Compton rapper YG brought his "Fuck Donald Trump" tour in support of this year's political G-Funk-inspired Still Brazy to Irving Plaza last night (10/17). He had some special guests on stage, including DJ Mustard (who he worked closely with early on, and then beefed with, and then made up with) and Jeezy. He also sold "Fuck Donald Trump" tees and foam fingers (with the middle finger up, natch), and "Make America 400 Again" hats. His collaborator Kamaiyah opened the show. Here's some pics/videos, and there's more below:

Like at other cities on the tour, there was also some controversy outside the venue. His 2014 song "Meet the Flockers" has been under fire due to lyrics that have been deemed offensive to Asian Americans, and protests have taken place outside shows on his tour, like in Maryland and Philly (there was also one in Oakland's Chinatown the day of the Philly show). Outside Irving Plaza last night, there was a "Shame on YG! Shame on YG!" chant, started by protesters.

CBS New York talked to protester Chris Kwoak, who said "We live in Flushing, Queens, and we had our house broken into twice in the last five years," and said that he can't help but feel that the song glamorizes crimes against his community. Here's what the scene outside the venue looked like:

A recent GQ profile on the controversy sheds some light on why the song is being protested two years after its release:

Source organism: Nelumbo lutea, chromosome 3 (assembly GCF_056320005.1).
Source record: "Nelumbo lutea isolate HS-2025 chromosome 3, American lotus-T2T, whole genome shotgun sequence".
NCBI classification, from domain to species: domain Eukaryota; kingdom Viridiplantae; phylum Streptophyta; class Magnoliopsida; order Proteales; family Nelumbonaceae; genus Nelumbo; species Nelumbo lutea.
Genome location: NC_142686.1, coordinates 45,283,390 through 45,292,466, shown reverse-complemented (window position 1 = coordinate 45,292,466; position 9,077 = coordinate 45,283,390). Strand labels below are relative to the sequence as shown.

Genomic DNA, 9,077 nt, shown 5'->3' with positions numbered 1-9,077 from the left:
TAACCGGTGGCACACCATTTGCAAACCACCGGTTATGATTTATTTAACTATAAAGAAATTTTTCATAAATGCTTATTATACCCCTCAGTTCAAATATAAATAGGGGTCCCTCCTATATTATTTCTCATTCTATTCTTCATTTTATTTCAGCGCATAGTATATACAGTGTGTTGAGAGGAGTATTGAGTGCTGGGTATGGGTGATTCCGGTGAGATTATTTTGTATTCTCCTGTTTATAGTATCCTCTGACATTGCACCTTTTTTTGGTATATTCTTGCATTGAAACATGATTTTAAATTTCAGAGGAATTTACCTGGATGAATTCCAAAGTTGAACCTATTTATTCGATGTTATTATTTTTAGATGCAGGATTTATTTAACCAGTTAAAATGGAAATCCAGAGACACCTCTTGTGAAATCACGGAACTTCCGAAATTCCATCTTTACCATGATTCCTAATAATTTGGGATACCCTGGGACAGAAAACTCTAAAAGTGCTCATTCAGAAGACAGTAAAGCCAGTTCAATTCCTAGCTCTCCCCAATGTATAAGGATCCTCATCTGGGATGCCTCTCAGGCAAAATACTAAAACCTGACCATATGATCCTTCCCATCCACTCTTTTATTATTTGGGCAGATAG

What sparked this outcry, more than two years after the song was originally released? All signs point to its origins being a September 16 incident in which Fengzhu Chen, a Chinese American woman in Georgia, shot at three intruders who entered her home, killing one of them. A grainy black-and-white video of the encounter went viral, and soon after, the “Meet the Flockers” video (which was produced independently of YG by one Darren Ojeda, and has since been deleted from YouTube) began making the rounds.

The lyric in question is "First, you find a house and scope it out/ Find a Chinese neighborhood, cause they don't believe in bank accounts." The FADER points out that in a 2014 interview with FM Magazine, YG said he wrote the song to "share the experience [of breaking into houses] with the people, because that's a part of the culture. Especially where I'm from, in L.A., the west coast, that's a big part of the culture of a teenager or someone in their mid-20s, that's what they doin', they breaking into houses. That's what I did."

There's also been a White House petition launched to "ban the song from public media and investigate legal responsibilities of the writer." It passed its goal of 100,00 signatures, so now the White House must give an official response.

Here are some more pics/videos from YG's Irving Plaza show:

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